- The Washington Times - Sunday, August 2, 2009

ISLAMABAD, Pakistan | Hundreds of rioting Muslims attacked Christians in eastern Pakistan on Saturday, burning and looting their homes in a rampage that killed six Christians, including a child, and wounded 10 others in the latest violence against minorities in the conservative Muslim country.

The unrest started late Thursday, when members of a banned extremist Muslim organization began torching Christian homes in a village in the Punjabi city of Gojra after allegations that a Koran had been defaced, Federal Minister for Minorities Shahbaz Bhatti said.

Violence flared again Saturday, when shots were fired on a peaceful Muslim rally passing by a Christian neighborhood, said local minister Dost Mohammad Khosa. It was not clear who fired the shots, he added.

Television footage showed baton-wielding crowds running through the streets, blocking traffic and a railway line. Ransacked furniture lay outside blackened and burning homes, while a group of people rushed a man with burn injuries on a wooden hand-pulled cart through the streets.

Gunfire could also be heard.

Authorities said the six people killed included a child and four women. Mr. Bhatti said about 40 Christian homes had been burned since Thursday.

Kamran Michael, provincial minister for minorities, said the situation remained tense into the night, although police had dispersed the mob. He said 10 people had been wounded, four by gunshots, and two of those were in critical condition.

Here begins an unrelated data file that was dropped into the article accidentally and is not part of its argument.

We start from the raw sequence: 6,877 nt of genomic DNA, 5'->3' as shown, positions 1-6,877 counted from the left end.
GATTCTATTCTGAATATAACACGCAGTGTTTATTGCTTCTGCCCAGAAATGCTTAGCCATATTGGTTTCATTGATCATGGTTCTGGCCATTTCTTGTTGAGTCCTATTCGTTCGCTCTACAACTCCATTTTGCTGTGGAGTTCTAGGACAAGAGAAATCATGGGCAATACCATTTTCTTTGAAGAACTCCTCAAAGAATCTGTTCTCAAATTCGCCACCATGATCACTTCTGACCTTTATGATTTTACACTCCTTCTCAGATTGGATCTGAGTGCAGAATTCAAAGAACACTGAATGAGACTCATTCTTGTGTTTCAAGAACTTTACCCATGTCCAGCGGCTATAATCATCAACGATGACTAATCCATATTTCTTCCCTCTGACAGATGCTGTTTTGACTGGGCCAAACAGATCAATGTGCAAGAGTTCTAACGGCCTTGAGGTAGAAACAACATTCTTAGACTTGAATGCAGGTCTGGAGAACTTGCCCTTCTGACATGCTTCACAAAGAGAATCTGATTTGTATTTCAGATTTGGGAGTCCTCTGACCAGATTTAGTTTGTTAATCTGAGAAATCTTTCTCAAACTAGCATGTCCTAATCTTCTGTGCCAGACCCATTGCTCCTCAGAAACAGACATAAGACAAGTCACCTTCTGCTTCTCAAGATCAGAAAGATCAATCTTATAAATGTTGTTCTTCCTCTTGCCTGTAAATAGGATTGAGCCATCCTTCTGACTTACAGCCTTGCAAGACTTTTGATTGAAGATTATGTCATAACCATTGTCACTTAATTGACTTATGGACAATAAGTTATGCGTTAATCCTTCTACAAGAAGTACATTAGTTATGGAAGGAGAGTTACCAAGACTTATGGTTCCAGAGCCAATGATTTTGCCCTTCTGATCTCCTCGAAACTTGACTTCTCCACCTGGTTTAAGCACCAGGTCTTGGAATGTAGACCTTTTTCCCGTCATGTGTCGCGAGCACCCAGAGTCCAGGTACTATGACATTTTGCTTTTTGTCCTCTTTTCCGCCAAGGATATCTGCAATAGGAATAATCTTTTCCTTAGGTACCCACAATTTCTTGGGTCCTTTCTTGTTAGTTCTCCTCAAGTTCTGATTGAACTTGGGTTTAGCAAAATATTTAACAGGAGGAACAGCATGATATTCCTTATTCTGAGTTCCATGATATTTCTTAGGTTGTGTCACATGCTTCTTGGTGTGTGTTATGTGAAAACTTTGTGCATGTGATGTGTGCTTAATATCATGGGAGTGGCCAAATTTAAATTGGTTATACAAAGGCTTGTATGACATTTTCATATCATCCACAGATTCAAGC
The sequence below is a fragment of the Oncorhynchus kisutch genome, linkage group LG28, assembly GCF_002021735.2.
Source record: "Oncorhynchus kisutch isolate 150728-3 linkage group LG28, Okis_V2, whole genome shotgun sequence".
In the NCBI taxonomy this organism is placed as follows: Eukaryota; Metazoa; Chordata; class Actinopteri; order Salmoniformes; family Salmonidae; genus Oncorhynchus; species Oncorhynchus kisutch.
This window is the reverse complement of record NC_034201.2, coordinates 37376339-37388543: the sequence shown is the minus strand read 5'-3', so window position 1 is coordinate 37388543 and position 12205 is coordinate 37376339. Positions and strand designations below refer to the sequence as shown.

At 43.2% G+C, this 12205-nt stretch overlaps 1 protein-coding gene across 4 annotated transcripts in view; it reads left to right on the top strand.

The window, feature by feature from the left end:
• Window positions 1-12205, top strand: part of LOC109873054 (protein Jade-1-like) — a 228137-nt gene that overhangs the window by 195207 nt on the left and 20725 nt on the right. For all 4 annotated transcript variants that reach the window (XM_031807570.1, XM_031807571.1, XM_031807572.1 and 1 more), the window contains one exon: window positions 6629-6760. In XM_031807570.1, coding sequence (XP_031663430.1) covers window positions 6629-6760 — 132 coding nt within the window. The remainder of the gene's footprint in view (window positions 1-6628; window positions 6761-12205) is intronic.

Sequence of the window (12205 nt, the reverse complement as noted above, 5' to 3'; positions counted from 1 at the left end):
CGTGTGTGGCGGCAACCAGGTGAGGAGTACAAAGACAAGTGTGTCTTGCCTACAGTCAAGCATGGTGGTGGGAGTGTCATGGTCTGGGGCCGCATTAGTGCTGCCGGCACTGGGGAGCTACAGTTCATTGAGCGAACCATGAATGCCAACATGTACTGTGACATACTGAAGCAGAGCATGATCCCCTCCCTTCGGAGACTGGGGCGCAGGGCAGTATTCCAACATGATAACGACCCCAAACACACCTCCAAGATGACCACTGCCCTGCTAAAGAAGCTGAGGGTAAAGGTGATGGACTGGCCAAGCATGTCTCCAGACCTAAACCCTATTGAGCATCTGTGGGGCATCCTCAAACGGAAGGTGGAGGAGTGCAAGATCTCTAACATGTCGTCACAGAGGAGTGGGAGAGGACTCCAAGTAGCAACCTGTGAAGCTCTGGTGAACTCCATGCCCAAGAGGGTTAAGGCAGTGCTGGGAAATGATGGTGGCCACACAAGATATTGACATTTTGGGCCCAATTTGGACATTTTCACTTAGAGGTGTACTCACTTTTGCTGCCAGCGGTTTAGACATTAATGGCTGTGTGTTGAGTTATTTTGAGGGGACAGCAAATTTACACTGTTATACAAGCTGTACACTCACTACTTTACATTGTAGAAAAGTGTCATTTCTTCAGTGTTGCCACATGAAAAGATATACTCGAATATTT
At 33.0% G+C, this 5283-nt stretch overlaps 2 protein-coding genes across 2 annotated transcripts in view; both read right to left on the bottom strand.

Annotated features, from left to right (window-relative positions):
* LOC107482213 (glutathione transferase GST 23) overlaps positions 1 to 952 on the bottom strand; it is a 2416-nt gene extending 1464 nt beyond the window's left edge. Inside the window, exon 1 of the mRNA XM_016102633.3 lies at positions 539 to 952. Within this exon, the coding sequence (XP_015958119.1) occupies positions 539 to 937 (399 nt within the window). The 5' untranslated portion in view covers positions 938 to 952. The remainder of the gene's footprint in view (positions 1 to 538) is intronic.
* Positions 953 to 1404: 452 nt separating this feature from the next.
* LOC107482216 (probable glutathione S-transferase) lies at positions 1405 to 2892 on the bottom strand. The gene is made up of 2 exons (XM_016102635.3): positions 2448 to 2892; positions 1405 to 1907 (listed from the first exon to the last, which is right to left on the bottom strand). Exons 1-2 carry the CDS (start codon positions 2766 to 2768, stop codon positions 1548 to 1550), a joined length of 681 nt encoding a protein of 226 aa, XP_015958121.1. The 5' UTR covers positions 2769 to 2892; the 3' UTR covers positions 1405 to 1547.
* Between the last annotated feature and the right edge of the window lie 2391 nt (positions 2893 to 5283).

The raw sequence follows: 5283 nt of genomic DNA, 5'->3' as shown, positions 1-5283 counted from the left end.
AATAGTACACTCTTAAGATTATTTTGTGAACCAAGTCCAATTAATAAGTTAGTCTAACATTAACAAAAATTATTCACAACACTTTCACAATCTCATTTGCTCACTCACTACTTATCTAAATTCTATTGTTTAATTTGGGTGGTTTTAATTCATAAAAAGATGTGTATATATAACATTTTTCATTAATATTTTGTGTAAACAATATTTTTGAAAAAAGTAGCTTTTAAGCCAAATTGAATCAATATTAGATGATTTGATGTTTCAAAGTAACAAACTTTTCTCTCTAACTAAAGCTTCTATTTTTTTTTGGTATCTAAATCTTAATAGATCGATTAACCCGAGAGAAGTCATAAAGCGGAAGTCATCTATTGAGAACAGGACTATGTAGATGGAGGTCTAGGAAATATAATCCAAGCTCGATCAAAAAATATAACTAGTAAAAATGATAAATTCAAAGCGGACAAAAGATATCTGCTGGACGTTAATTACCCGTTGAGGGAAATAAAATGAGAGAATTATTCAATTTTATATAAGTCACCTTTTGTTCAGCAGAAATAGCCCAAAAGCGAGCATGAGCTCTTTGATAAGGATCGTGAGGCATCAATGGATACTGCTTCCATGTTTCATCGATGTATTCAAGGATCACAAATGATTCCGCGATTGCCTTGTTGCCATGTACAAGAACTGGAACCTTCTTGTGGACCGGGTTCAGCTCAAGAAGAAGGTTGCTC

Paramilitary troops were sent to Gojra to help police control the situation, Interior Minister Rehman Malik said.

Christians make up a tiny minority of Pakistan’s predominantly Sunni Muslim population of 160 million people. Although the two communities generally live peacefully, Muslim radicals have periodically targeted churches and Christians.

Minorities also face intimidation from discriminatory laws, including one that carries the death penalty for using derogatory language against Islam, the Koran and the Prophet Muhammad. The law is often misused to settle personal scores and rivalries.

Mr. Bhatti said the attackers belonged to the banned Sipah-e-Sahaba group, which is accused of attacks against security forces and of carrying out bombings at public places in recent years.

Elsewhere, police officials said Saturday they had arrested a member of an outlawed al Qaeda-linked group that was suspected of involvement in the 2002 beheading of Wall Street Journal reporter Daniel Pearl.

Rao Shakir, a purported member of Lashkar-e-Jhangvi, an offshoot of Sipah-e-Sahaba, was arrested on the outskirts of Islamabad late Friday, a police official said.

Lashkar-e-Jhangvi is a banned Sunni Muslim militant group linked to both the Taliban and al Qaeda that has been blamed for killing scores of minority Shi’ites across Pakistan.

Its members have been accused of attacks against Westerners in Karachi, including Mr. Pearl’s killing and the September 2008 truck bombing of the Marriott hotel in Islamabad.

Copyright © 2018 The Washington Times, LLC. Click here for reprint permission.

The Washington Times Comment Policy

The Washington Times is switching its third-party commenting system from Disqus to Spot.IM. You will need to either create an account with Spot.im or if you wish to use your Disqus account look under the Conversation for the link "Have a Disqus Account?". Please read our Comment Policy before commenting.


Click to Read More

Click to Hide